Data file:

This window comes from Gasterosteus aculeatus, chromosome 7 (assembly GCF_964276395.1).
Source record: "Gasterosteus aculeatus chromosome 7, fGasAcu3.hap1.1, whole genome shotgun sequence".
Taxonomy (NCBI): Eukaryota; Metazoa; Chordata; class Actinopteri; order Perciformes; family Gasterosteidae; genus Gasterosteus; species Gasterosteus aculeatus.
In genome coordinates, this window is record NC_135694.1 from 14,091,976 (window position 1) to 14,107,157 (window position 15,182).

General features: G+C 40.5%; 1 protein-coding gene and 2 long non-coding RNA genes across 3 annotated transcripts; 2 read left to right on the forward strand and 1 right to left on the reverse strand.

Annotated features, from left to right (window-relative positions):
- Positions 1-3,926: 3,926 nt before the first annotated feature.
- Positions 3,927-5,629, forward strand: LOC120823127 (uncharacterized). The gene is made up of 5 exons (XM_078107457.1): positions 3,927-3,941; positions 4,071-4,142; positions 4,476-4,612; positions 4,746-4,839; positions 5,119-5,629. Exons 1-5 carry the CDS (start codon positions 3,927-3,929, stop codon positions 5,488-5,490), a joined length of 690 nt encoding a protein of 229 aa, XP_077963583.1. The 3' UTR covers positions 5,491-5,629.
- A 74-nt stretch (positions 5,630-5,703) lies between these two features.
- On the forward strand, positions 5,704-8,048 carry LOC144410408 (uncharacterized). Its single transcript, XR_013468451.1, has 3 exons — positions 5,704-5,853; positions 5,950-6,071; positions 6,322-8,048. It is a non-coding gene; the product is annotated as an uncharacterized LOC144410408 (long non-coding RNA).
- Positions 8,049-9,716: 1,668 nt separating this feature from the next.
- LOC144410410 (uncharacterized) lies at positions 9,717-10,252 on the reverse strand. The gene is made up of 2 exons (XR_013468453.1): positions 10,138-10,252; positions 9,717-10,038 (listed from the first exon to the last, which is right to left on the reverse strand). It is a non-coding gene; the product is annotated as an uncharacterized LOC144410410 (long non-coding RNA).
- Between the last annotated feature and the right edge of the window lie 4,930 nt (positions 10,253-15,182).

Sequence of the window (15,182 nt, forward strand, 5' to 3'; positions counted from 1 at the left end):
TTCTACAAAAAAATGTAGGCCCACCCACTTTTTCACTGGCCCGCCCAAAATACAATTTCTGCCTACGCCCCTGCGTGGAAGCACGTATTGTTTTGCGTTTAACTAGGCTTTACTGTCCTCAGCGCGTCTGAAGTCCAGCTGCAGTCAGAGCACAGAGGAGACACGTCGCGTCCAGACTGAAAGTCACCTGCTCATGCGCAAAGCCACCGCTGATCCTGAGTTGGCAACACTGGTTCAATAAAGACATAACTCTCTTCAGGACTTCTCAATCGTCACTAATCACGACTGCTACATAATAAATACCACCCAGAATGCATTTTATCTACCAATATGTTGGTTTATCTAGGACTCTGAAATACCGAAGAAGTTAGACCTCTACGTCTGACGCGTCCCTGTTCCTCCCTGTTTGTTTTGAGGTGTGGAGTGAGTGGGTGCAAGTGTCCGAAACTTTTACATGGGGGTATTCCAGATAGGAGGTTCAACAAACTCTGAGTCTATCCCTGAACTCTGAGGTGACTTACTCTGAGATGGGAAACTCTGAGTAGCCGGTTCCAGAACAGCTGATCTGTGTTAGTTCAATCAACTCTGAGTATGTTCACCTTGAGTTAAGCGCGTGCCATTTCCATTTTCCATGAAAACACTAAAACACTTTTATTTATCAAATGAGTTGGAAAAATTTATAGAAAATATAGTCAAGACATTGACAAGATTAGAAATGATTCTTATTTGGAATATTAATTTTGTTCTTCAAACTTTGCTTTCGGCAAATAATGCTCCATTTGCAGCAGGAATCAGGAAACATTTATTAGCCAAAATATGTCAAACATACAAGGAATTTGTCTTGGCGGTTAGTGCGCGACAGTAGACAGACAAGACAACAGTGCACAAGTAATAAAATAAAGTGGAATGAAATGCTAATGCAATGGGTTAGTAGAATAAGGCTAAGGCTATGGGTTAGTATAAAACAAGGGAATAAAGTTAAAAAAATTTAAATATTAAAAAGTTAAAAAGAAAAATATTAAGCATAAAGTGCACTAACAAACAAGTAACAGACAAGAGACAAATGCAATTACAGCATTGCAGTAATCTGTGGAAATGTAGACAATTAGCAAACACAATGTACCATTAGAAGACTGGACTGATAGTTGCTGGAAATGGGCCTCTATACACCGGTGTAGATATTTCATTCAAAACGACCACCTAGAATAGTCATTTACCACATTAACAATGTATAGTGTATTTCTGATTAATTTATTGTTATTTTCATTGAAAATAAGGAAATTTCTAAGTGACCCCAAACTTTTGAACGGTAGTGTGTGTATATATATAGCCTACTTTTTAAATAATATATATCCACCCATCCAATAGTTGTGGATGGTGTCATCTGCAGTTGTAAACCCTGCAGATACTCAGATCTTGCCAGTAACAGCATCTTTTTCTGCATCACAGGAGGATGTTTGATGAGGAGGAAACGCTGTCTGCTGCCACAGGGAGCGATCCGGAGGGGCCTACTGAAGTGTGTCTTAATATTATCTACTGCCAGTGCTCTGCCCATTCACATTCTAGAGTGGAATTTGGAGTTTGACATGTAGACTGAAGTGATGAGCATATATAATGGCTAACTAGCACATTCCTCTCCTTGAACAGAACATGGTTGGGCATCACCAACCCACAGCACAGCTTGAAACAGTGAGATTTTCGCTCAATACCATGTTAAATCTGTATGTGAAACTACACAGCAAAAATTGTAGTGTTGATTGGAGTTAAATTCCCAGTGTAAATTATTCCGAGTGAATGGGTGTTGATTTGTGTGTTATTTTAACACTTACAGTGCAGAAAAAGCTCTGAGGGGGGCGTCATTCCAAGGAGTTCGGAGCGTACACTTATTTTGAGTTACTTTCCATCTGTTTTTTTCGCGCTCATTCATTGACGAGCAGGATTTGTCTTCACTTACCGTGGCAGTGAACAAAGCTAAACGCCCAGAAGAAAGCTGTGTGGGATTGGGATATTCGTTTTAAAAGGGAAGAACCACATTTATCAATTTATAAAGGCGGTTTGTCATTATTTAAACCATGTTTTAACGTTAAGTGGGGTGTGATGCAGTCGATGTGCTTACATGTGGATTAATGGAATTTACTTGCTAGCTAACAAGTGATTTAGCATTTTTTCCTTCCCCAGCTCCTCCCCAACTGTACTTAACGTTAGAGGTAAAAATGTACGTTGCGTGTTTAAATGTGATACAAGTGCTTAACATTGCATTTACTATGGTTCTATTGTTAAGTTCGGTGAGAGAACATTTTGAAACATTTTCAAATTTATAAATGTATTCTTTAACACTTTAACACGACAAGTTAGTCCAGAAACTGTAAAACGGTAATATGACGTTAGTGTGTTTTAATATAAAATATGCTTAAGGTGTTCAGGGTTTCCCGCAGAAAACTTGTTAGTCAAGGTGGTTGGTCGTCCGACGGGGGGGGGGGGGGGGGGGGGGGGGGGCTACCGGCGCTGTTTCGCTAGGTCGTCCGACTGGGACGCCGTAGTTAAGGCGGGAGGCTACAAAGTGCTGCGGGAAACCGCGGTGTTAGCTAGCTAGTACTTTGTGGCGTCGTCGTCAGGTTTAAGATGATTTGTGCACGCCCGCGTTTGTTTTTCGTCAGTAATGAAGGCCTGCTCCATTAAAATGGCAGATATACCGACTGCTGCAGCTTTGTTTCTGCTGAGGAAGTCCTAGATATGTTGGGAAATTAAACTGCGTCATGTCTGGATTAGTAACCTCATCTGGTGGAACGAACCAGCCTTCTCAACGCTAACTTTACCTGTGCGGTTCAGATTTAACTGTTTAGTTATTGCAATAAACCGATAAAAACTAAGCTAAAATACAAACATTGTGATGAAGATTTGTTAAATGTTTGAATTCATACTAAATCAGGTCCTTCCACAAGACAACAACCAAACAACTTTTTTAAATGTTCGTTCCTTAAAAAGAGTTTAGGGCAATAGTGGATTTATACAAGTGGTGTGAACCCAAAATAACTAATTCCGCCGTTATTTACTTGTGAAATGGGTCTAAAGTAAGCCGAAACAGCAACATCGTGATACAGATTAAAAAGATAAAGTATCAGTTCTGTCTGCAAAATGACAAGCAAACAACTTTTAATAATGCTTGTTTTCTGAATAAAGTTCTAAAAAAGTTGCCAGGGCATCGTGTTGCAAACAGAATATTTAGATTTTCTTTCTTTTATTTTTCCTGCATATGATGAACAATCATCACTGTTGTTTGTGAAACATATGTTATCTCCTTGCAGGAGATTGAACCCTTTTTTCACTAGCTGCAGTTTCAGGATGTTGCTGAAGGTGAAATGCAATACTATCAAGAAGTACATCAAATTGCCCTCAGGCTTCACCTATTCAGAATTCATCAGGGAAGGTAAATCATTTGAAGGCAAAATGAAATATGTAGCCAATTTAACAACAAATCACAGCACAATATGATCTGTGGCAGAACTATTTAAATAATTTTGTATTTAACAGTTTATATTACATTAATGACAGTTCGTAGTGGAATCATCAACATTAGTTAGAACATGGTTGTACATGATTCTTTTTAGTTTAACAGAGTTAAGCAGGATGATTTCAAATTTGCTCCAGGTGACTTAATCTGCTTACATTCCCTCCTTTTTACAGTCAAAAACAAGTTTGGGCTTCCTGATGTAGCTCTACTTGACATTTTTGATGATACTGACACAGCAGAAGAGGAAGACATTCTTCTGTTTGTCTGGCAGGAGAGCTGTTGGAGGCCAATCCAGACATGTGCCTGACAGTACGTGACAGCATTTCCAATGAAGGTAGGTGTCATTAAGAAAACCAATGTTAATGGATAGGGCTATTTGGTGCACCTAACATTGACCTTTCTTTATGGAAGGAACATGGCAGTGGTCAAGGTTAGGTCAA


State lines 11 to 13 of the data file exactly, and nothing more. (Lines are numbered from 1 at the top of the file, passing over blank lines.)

- Positions 8,049-9,716: 1,668 nt separating this feature from the next.
- LOC144410410 (uncharacterized) lies at positions 9,717-10,252 on the reverse strand. The gene is made up of 2 exons (XR_013468453.1): positions 10,138-10,252; positions 9,717-10,038 (listed from the first exon to the last, which is right to left on the reverse strand). It is a non-coding gene; the product is annotated as an uncharacterized LOC144410410 (long non-coding RNA).
- Between the last annotated feature and the right edge of the window lie 4,930 nt (positions 10,253-15,182).